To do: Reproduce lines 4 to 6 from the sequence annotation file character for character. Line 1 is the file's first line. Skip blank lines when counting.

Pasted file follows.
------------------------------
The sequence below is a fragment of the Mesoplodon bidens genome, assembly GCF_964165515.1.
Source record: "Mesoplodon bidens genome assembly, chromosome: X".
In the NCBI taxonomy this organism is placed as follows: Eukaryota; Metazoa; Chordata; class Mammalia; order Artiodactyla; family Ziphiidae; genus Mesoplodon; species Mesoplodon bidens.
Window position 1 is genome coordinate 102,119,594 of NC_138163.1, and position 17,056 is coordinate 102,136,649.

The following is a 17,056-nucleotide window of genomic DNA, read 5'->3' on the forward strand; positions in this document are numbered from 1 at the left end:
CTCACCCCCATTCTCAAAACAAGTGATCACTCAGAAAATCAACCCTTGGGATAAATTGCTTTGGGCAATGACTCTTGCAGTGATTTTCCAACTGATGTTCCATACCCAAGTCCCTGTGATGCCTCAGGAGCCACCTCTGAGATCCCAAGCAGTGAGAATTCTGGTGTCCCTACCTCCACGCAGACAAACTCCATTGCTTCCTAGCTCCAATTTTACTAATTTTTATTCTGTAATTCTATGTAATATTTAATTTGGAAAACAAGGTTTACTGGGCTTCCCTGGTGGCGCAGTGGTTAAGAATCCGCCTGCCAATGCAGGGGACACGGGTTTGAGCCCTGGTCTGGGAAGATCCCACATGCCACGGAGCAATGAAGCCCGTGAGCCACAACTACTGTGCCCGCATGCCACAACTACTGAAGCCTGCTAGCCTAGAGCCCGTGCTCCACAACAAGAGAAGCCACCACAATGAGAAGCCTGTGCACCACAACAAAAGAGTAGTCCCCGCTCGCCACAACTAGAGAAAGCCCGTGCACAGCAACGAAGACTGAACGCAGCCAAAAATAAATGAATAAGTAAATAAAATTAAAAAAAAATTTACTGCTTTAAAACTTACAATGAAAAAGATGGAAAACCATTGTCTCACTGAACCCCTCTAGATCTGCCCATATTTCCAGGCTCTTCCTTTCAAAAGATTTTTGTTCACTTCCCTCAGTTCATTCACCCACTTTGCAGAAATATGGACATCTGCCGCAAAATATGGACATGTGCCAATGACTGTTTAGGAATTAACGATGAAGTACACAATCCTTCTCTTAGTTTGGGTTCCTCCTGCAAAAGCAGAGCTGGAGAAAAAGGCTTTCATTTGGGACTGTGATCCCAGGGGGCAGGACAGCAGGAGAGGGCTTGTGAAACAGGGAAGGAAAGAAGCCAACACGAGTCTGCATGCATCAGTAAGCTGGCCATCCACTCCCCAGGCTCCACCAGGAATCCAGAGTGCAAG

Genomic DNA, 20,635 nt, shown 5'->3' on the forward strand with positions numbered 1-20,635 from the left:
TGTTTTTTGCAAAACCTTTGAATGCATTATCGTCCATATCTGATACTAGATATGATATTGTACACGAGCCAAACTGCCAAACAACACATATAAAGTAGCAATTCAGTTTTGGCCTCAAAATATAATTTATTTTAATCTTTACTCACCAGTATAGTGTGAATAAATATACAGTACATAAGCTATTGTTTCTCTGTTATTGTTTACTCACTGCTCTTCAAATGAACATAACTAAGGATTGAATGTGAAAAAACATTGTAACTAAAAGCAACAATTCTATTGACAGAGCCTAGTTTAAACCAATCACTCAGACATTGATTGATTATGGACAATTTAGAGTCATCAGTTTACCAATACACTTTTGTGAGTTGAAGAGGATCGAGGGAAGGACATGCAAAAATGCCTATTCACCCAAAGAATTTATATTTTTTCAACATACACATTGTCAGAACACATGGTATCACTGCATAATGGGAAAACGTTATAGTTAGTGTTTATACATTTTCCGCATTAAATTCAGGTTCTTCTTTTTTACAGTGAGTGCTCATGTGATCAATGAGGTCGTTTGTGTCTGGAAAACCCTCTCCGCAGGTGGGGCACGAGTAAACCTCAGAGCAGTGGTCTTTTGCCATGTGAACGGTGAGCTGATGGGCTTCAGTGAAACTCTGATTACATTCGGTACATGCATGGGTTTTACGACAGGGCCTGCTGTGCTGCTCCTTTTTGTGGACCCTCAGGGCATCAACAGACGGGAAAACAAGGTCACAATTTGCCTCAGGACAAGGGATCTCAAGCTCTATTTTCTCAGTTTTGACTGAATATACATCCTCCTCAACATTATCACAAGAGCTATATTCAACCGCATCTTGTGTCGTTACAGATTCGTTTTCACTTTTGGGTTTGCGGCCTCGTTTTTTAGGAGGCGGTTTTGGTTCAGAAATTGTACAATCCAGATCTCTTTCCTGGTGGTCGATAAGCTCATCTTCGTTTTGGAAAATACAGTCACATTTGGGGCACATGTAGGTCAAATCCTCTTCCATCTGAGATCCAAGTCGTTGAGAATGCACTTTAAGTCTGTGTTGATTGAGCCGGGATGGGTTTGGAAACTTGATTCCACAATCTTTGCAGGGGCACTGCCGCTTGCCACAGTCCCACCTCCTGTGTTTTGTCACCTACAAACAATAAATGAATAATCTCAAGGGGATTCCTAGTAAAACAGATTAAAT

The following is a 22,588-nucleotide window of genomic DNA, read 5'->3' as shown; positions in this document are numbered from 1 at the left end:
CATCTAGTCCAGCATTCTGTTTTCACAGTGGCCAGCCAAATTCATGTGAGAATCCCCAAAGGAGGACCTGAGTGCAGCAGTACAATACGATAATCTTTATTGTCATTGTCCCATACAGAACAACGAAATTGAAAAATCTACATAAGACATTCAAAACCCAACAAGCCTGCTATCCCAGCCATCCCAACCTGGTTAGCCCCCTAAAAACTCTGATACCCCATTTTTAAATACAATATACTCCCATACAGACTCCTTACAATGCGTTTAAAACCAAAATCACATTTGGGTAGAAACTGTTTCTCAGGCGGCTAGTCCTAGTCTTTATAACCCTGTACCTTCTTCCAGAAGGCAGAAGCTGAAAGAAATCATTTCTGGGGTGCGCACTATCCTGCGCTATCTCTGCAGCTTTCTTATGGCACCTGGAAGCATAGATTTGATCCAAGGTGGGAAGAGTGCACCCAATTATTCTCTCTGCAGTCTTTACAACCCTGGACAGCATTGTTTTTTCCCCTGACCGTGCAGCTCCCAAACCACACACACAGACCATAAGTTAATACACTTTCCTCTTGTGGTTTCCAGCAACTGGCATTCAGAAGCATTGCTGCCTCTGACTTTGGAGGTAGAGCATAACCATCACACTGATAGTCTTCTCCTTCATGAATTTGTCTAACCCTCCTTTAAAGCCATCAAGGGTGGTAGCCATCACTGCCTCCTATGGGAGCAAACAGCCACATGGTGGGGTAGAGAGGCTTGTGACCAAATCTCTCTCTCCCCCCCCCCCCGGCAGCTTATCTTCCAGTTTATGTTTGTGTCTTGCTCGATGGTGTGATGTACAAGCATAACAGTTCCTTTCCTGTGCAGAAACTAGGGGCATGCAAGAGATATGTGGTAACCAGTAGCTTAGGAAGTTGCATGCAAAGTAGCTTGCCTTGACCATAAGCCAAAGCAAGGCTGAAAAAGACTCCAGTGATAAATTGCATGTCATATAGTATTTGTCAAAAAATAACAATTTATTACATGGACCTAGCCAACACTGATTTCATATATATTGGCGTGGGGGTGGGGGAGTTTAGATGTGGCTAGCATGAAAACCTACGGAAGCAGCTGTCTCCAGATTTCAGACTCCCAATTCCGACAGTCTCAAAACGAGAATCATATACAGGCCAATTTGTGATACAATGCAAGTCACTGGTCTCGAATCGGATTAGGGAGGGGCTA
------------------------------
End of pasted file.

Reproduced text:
Window position 1 is genome coordinate 102,119,594 of NC_138163.1, and position 17,056 is coordinate 102,136,649.

The following is a 17,056-nucleotide window of genomic DNA, read 5'->3' on the forward strand; positions in this document are numbered from 1 at the left end:
CTCACCCCCATTCTCAAAACAAGTGATCACTCAGAAAATCAACCCTTGGGATAAATTGCTTTGGGCAATGACTCTTGCAGTGATTTTCCAACTGATGTTCCATACCCAAGTCCCTGTGATGCCTCAGGAGCCACCTCTGAGATCCCAAGCAGTGAGAATTCTGGTGTCCCTACCTCCACGCAGACAAACTCCATTGCTTCCTAGCTCCAATTTTACTAATTTTTATTCTGTAATTCTATGTAATATTTAATTTGGAAAACAAGGTTTACTGGGCTTCCCTGGTGGCGCAGTGGTTAAGAATCCGCCTGCCAATGCAGGGGACACGGGTTTGAGCCCTGGTCTGGGAAGATCCCACATGCCACGGAGCAATGAAGCCCGTGAGCCACAACTACTGTGCCCGCATGCCACAACTACTGAAGCCTGCTAGCCTAGAGCCCGTGCTCCACAACAAGAGAAGCCACCACAATGAGAAGCCTGTGCACCACAACAAAAGAGTAGTCCCCGCTCGCCACAACTAGAGAAAGCCCGTGCACAGCAACGAAGACTGAACGCAGCCAAAAATAAATGAATAAGTAAATAAAATTAAAAAAAAATTTACTGCTTTAAAACTTACAATGAAAAAGATGGAAAACCATTGTCTCACTGAACCCCTCTAGATCTGCCCATATTTCCAGGCTCTTCCTTTCAAAAGATTTTTGTTCACTTCCCTCAGTTCATTCACCCACTTTGCAGAAATATGGACATCTGCCGCAAAATATGGACATGTGCCAATGACTGTTTAGGAATTAACGATGAAGTACACAATCCTTCTCTTAGTTTGGGTTCCTCCTGCAAAAGCAGAGCTGGAGAAAAAGGCTTTCATTTGGGACTGTGATCCCAGGGGGCAGGACAGCAGGAGAGGGCTTGTGAAACAGGGAAGGAAAGAAGCCAACACGAGTCTGCATGCATCAGTAAGCTGGCCATCCACTCCCCAGGCTCCACCAGGAATCCAGAGTGCAAG